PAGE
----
NG debt rises to record 12.76 trillion pesos

The NATIONAL (NG) government’s outstanding debt rose to a record high of 12.76 trillion pesetas in late April as it continued to increase borrowing to support the economic recovery from the pandemic.

Preliminary data from the Bureau of the Treasury (BTr) showed that outstanding debt rose 0.7% from 12.68 trillion pesos at the end of March, “due to net issuance of government bonds to local and external lenders and the depreciation of the local currency versus the US dollar.”

Year-on-year, the debt rose 16.1% from 10.99 trillion pesos.

Outstanding national government debtAccording to BTr, the debt mountain has increased by 8.8% year-to-date after the government borrowed another 1 trillion pesos.

Of the outstanding debt, the majority, or 70%, was raised domestically, with the remainder originating from foreign creditors.

The domestic debt stood at P8.94 trillion pesos at the end of April, up 0.8% from the end of March on net domestic borrowing of P66.3 billion pesos. This was 14.4% higher than 7.8 trillion pesos a year earlier and 9.4% higher than the end-December 2021 level of 8.17 trillion pesos.

Treasury bonds still accounted for most of the domestic debt stock at 8.64 trillion pesos in April, up 18.8% yoy and 0.8% mom.

Meanwhile, outstanding foreign debt rose 20.4% year-on-year to 3.83 trillion pesos at the end of April. It was up 0.4% month-on-month and up 7.6% from where it was at the end of December 2021.

“For the period, the increase in external debt was due to net borrowings of 28.56 billion pesos and the impact of peso depreciation against the US dollar of 31.5 billion pesos. This was mitigated by P43.86 billion in third-currency adjustments,” the Treasury said.

The national government’s guaranteed debt rose 0.6%m/m to Ptas 413.43 billion at the end of April on net calls on domestic and foreign guarantees.

Michael L. Ricafort, chief economist at Rizal Commercial Banking Corp., said the record level of debt reflected government bonds issued ahead of the election to fund infrastructure projects, support fuel subsidies and other pandemic response programs.

“Given the series of record highs in government debt outstanding in recent months, the ramped-up tax collections from existing tax laws may not be enough and would inevitably require new tax/tax reform measures to curb additional government borrowing/debt. especially for the incoming administration,” he added.

Institute for Leadership, Empowerment and Democracy (iLEAD) executive director Zy-zya Nadine Suzara said the higher debt could be due to the outgoing government’s infrastructure push.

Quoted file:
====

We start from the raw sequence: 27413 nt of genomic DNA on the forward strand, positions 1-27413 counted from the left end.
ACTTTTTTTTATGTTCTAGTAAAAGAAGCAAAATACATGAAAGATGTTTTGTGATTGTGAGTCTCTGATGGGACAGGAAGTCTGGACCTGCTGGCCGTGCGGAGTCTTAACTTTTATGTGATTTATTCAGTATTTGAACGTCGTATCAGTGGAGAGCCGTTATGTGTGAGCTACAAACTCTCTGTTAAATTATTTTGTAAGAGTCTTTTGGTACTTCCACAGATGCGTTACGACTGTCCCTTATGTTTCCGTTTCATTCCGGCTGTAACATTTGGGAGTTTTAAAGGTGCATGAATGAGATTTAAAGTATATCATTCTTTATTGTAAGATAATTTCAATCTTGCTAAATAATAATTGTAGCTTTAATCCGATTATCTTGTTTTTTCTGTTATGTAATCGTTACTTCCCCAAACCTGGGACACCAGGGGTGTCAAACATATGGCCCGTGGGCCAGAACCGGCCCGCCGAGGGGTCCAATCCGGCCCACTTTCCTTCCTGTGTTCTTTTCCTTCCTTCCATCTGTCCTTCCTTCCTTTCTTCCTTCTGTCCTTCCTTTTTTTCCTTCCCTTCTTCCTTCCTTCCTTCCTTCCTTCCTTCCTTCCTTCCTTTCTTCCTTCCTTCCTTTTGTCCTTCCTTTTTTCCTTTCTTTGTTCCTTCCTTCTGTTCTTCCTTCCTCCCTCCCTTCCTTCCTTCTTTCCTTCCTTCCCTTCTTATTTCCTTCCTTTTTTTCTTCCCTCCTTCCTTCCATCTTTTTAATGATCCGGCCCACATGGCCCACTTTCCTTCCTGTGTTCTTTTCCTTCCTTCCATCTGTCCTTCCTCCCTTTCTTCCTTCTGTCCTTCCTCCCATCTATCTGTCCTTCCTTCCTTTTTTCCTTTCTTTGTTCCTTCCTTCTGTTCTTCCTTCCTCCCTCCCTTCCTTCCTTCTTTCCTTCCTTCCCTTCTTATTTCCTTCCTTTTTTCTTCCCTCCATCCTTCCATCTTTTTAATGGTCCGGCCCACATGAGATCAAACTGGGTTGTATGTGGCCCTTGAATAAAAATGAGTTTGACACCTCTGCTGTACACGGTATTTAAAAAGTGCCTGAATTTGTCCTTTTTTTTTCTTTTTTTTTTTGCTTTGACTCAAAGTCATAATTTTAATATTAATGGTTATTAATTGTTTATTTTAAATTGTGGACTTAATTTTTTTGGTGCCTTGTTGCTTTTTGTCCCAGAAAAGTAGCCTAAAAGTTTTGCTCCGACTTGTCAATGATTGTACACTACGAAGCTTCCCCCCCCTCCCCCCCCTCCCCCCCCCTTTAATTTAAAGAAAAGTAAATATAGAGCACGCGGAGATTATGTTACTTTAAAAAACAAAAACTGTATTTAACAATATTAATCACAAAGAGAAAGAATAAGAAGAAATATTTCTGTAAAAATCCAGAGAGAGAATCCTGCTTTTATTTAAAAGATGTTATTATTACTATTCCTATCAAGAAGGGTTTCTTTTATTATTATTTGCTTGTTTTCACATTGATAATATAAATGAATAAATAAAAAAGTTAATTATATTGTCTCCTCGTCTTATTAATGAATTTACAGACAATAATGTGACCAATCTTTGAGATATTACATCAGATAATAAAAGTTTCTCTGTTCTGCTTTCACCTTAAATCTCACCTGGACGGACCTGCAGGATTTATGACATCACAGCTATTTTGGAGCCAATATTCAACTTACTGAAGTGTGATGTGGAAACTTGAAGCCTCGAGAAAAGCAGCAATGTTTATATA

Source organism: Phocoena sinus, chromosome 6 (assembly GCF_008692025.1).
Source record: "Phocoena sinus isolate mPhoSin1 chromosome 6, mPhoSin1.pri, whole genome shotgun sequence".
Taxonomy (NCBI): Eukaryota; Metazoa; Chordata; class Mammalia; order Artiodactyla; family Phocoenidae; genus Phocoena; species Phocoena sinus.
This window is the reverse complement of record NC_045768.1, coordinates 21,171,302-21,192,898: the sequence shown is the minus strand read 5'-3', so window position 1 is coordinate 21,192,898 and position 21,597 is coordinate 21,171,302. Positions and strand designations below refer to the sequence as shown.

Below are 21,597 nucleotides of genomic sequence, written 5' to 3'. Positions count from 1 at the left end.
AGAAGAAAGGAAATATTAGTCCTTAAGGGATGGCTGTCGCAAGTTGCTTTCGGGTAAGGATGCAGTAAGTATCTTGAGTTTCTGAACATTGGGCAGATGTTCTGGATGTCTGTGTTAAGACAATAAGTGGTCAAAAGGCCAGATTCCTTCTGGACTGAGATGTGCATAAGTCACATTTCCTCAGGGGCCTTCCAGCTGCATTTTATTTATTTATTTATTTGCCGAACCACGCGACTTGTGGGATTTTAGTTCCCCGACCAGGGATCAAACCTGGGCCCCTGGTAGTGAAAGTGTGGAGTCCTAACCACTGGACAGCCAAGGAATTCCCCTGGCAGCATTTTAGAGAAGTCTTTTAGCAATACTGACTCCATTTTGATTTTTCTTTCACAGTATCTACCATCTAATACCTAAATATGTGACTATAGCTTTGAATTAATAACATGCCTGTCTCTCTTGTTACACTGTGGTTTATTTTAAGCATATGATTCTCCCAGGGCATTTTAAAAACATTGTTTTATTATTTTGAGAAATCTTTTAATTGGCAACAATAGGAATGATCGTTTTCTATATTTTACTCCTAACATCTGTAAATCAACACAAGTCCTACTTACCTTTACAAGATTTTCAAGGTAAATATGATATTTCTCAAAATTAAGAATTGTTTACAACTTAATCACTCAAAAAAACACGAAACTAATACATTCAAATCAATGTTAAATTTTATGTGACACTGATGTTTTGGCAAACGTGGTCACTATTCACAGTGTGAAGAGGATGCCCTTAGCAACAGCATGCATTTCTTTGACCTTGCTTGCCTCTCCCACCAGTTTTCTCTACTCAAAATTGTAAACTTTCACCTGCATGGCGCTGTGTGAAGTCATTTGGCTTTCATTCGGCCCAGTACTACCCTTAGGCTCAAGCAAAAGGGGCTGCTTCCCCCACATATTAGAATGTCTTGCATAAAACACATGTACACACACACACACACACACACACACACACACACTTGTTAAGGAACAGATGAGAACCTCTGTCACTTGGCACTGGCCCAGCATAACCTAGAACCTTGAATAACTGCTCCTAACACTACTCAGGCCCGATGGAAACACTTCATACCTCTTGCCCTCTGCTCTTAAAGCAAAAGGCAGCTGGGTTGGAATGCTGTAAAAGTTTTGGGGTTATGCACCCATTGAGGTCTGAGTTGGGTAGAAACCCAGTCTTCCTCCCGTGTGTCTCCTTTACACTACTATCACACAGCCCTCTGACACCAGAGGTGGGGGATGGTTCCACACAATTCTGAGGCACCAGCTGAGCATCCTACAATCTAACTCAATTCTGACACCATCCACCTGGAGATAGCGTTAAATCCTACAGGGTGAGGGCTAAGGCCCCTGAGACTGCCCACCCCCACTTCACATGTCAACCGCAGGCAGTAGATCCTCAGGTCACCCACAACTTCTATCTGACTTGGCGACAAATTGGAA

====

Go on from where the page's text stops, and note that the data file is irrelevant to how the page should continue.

“It is difficult to say whether the ongoing external problems have affected the country’s debt, particularlyEspecially since most of the new debt acquired in March-April 2022 was domestic,” she said in a Viber message. “Only higher oil prices and general uncertainty have helped push up the need for cash… It’s more plausible that the government is really short on cash to fund the rest of the year’s programs.”

Ms Suzara said the debt is expected to rise further as the government is unable to generate enough revenue.

“To plug the budget deficit, total financing needs from domestic and external sources are expected to reach 2.2 trillion pesos. So far, the Treasury Department’s cash operations report shows it already totals around 1.2 trillion pesos by the end of April 2022,” she said. “Unless the next government streamlines the current budget program, we can expect another approximately 1 trillion pesos by the end of the fiscal year on top of the current outstanding debt.”

Bank of the Philippines chief economist Emilio S. Neri said the debt would pose a major challenge for the new Marcos administration.

“The new group of economic executives is highly competent, and if they can get our politicians to swallow bad pills to help us execute a solid fiscal consolidation plan, we may be able to reverse the deteriorating debt metrics,” he said in a Viber -News .

President-elect Ferdinand “Bongbong” R. Marcos, Jr. has appointed Bangko Sentral ng Pilipinas (BSP) Governor Benjamin E. Diokno as Chief Treasury Officer.

Mr Diokno has said he is not in favor of raising taxes, even with the debt at a record high.

“For me, it’s important to let the economy grow, focus on tax administration first and improve collection,” he previously told ABS-CBN News Channel. — Bernadette Therese M. Gadon

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